Learn more Shop now Learn more Shop now Shop now Shop now Shop now Shop now Shop now Shop now Shop now Shop now Learn More Shop now Learn more Click Here Shop Kindle Learn More Shop now Shop Women's Shop Men's

Customer reviews

5.0 out of 5 stars
4
5.0 out of 5 stars

on 6 September 2004
This book is one of the most refined and enjoyable illustrated novels along with BONE of Jeff Smith.Here we are not in fantasy realms, though: this books narrates the life of a young writer in Paris, his problems with making end meets,with a nosy concierge, with friends that sometimes take advantage on him, and his relations with women. Our hero, Jean, is a gentle, a bit shy man, prone to insomnia and bizarre dreamings. To me resembles some character out of a Boris Vian novel, as his histories have a surreal, yet realistic taste, like a lucid dream. The drawing it's also very pleasant, having something of a stylized, expressionistic flavor. Recommended for all the comic readers that want someting refined and different.
0Comment| 7 people found this helpful. Was this review helpful to you?YesNoReport abuse
on 24 September 2014
Comics for the most part are a collaborative medium usually with one person writing, another drawing, another inking, colouring, lettering, and so on. Rarely do you find two people who work on a comic and do both the writing and drawing together, but such is the case with Charles Berberian and Phillippe Dupuy. In fact, their drawing/writing styles are so similar, they’ve said that even they have a hard time figuring out who did what in their comics!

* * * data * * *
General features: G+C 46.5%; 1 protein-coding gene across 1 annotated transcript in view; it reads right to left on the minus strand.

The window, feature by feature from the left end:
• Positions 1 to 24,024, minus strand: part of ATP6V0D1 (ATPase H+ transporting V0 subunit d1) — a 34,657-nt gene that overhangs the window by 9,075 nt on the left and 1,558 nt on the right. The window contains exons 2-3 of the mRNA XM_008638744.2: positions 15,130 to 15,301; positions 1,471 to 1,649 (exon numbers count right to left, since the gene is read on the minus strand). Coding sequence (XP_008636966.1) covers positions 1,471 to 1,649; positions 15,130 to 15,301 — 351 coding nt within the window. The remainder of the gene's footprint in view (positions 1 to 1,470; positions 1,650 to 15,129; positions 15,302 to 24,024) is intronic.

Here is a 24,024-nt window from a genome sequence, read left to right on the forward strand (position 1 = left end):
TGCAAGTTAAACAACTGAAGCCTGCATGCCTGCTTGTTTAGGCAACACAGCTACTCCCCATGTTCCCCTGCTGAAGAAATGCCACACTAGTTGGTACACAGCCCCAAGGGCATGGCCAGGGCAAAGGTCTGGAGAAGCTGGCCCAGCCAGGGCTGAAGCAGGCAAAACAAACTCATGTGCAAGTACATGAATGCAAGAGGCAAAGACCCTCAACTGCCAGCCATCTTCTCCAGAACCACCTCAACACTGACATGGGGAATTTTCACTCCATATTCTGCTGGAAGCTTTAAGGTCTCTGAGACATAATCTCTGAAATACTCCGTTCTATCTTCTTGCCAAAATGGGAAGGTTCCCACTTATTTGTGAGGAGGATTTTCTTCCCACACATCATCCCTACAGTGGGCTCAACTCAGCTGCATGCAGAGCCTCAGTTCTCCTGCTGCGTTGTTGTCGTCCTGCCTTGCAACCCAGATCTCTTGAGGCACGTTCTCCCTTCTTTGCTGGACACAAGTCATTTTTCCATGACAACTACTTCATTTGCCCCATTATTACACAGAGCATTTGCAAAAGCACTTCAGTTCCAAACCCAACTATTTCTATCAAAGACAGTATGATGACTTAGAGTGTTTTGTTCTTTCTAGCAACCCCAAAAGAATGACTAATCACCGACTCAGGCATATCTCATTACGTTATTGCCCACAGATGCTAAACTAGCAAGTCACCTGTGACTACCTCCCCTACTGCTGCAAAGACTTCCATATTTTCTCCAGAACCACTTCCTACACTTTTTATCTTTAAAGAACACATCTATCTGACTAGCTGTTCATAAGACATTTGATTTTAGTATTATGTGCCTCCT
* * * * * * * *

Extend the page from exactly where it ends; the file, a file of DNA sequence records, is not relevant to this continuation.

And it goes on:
Get a Life collects the first of their acclaimed and bestselling Monsieur Jean comics from 1989 to the early ‘90s, a time I only mention because you’ll notice that when people want to make a phone call outside they go to a phone box, and they can smoke indoors everywhere! Besides small details though, these comics are timeless and wonderful.

Jean is a young writer in Paris and we follow his travails with women, friends, his concierge (landlady), the everyday material mixed up with fantasy/dream sequences, comedy and a vivid, eye-catching art style. The stories are often entertaining and funny like when Jean looks after his friend’s cat and ends up arrested for suspected sex in a public park, or when he takes on a screenwriting job for an unscrupulous film producer and has to dodge mob enforcers.

But there’s some beautiful, slice of life stories here too that are quite poignant. Like when Jean realises he and his childhood friend have grown apart, or the time he recounts his first break-up, or the story where he battles his critical “dark side” who tries to convince him that his writing is as worthless as the critics say it is. There are also stories that apply to his age of late 20s/early 30s like trying to find a decent flat for a reasonable rent, seeing friends having kids of their own, and being nagged about marriage by his nearest and dearest (he’s something of a playboy).